The outlier in Brazil isn’t politics


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While growth forecasts for Brazil for 2018 are turning optimistic, a few – a surprisingly small number in fact – are warning about a growing downside risk for next year: a negative hit from a persistent drought.

While the two leading domestic banks are predicting growth of around 3% for next year, their chief economists’ presentations to the Felaban conference in Miami in mid November disregarded the risk to growth from drought.

Sylvio Castro, Credit
Suisse Hedging-Griffo

However, according to Sylvio Castro, CIO at Credit Suisse Hedging-Griffo Private Banking, investors on Brazil “shouldn’t ignore the energy and lack-of-water risk in 2018, which is being over-looked. The truth is we are very much reliant on the hydroelectrical power for growth.”

Rainfall in Brazil’s latest rainy season ending in April was below average and the country is entering the dry season with much less water than in 2016. Reservoir levels in the southern/mid-west region, which represent 60% to 70% of the country’s hydropower generation, stood at 42% of capacity as of March in contrast to 62% in March 2016. In the northeast, reservoir levels – at 30% – are the lowest for the past four years.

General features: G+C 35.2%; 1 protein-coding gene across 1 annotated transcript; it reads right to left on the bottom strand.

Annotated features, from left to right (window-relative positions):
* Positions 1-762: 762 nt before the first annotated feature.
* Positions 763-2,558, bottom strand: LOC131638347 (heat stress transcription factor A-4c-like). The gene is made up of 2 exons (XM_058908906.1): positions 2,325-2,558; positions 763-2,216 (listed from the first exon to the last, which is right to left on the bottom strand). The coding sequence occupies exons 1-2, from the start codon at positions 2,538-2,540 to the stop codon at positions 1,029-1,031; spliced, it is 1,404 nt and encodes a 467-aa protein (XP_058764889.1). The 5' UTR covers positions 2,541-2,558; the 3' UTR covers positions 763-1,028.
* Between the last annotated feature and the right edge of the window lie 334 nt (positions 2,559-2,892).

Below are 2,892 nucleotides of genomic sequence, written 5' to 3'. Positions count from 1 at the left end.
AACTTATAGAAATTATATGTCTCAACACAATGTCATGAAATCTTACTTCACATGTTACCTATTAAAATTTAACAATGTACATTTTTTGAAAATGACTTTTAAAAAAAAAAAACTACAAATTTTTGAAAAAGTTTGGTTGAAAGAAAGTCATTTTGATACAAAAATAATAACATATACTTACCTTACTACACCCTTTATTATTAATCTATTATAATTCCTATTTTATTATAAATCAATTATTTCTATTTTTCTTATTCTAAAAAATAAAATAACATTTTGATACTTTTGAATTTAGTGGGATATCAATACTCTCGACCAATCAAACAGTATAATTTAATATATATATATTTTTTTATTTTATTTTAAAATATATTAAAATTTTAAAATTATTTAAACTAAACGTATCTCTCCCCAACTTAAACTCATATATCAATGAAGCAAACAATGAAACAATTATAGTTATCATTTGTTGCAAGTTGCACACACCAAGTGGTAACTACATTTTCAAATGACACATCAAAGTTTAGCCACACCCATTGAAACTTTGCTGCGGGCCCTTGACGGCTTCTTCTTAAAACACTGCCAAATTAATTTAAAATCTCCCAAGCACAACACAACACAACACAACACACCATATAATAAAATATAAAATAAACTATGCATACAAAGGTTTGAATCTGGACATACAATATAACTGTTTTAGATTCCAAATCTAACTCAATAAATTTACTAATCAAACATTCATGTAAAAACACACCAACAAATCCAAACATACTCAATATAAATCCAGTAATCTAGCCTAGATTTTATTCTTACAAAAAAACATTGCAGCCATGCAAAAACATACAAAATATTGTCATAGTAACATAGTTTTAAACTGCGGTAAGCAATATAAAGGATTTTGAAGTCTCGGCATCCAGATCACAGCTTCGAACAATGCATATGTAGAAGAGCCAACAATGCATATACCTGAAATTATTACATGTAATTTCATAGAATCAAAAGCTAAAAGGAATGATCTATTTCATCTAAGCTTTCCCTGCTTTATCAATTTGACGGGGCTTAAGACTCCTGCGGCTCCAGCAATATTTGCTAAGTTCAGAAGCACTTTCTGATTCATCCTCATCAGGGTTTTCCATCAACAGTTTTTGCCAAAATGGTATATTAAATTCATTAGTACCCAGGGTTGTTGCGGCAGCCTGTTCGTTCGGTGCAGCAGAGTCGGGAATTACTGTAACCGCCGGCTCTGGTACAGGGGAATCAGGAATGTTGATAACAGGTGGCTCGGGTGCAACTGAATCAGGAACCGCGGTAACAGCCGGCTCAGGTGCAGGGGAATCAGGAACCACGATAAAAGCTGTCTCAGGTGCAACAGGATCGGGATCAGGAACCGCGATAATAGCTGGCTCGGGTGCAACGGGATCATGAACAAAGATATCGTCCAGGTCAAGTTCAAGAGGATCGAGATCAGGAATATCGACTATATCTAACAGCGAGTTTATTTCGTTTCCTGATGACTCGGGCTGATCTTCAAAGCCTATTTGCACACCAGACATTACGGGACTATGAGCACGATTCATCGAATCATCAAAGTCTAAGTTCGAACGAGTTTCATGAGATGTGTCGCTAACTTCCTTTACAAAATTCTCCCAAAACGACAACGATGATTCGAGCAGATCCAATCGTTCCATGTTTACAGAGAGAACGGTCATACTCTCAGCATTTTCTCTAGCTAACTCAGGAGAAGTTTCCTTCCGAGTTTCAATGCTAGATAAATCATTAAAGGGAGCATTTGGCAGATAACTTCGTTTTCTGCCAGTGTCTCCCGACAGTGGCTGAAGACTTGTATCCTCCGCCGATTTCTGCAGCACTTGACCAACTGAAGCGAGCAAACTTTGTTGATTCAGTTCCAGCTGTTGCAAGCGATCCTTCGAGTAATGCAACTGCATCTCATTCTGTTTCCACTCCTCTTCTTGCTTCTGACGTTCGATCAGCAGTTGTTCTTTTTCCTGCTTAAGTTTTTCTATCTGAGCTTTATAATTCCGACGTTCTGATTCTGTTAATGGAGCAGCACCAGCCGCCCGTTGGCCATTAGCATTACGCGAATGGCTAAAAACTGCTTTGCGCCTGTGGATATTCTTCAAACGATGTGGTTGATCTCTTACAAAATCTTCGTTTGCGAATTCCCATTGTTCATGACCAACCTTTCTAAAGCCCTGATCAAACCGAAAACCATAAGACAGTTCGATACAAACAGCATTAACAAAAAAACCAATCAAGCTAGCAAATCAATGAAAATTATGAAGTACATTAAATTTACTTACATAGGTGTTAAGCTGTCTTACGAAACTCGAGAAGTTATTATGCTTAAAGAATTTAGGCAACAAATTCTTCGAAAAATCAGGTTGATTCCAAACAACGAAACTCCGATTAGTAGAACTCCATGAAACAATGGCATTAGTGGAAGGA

Research from Moody’s points to the impact on power generation.

“To preserve reservoir levels, more expensive oil-fired thermal power plants will have to be fired up, causing spot prices to jump. At the same time, Brazil’s economy is emerging from a deep recession,” says the ratings agency. “That will fuel electricity demand, albeit at a slow pace, and add to upward pressure on spot prices as the additional supply comes from thermal plants under a scenario of poor hydrology conditions.”


Overall energy consumption in February 2017 reached an average of 66,186 megawatts in the month, the highest since February 2014. The volume registered in March 2017, at the end of the summer, was also the highest for the month of March since 2014.

However, as the cost of electricity rises, large industrial users begin to take profits from selling back energy allocations to the grid and scaling back production. This would impact GDP growth in the key recovery year, as well as exacerbating the other key risk for 2018 – the presidential election.

“You still have a very open elections landscape for 2018 in Brazil, and we should all hope for the best when it comes to the geopolitical risks,” says Castro.

With assets priced for perfection in Brazil, if either politics or drought risks came true, the potential downside would be bad.

If both came to pass, it could be painful for those with Brazilian exposure.

You have been warned.